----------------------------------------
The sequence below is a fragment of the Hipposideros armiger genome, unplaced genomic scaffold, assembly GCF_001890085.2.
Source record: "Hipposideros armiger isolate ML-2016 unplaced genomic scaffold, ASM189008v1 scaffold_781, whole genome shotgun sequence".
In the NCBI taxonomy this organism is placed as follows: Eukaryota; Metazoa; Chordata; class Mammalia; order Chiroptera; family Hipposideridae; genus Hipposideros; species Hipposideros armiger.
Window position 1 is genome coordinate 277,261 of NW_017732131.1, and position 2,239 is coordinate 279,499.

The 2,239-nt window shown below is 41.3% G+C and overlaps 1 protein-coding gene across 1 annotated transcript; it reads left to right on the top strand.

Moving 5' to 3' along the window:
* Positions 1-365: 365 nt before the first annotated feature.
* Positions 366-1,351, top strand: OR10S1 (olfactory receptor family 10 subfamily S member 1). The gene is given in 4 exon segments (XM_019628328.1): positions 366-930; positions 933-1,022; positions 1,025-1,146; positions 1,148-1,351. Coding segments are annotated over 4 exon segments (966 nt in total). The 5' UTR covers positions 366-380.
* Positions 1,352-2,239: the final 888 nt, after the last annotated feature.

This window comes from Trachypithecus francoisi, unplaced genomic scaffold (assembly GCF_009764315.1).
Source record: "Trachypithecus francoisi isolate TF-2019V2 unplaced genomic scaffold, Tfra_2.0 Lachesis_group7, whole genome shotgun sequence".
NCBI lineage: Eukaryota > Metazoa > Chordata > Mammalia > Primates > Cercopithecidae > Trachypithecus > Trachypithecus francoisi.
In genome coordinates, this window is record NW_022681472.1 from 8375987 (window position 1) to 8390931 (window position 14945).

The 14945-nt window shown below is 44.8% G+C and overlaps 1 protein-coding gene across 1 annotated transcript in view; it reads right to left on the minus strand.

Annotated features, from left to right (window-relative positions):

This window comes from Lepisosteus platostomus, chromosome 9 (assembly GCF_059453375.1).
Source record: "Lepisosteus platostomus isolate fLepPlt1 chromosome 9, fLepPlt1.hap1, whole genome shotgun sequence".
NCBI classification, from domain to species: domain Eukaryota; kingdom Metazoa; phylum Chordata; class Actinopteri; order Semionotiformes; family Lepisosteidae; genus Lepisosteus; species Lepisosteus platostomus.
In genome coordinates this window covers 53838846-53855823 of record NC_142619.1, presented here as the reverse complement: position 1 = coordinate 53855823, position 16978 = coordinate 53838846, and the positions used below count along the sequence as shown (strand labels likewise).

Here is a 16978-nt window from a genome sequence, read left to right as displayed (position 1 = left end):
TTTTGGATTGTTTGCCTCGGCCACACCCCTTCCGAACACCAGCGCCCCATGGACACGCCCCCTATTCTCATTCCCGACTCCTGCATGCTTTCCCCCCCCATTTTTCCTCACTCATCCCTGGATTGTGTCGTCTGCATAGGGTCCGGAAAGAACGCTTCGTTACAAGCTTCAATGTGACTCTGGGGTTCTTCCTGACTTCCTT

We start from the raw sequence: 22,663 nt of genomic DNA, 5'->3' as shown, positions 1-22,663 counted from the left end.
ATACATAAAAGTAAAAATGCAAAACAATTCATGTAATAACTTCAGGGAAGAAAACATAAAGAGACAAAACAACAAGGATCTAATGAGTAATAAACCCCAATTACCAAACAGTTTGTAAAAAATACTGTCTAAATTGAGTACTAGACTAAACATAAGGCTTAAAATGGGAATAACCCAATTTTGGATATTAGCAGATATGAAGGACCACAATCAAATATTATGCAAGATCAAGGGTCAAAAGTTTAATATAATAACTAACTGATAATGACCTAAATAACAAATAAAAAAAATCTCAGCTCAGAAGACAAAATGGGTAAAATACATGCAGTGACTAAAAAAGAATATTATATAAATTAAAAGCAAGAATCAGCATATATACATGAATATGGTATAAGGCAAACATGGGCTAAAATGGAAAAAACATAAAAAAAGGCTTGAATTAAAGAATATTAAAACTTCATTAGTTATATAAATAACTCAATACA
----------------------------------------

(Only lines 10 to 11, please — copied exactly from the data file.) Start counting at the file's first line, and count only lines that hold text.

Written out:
This window comes from Trachypithecus francoisi, unplaced genomic scaffold (assembly GCF_009764315.1).
Source record: "Trachypithecus francoisi isolate TF-2019V2 unplaced genomic scaffold, Tfra_2.0 Lachesis_group7, whole genome shotgun sequence".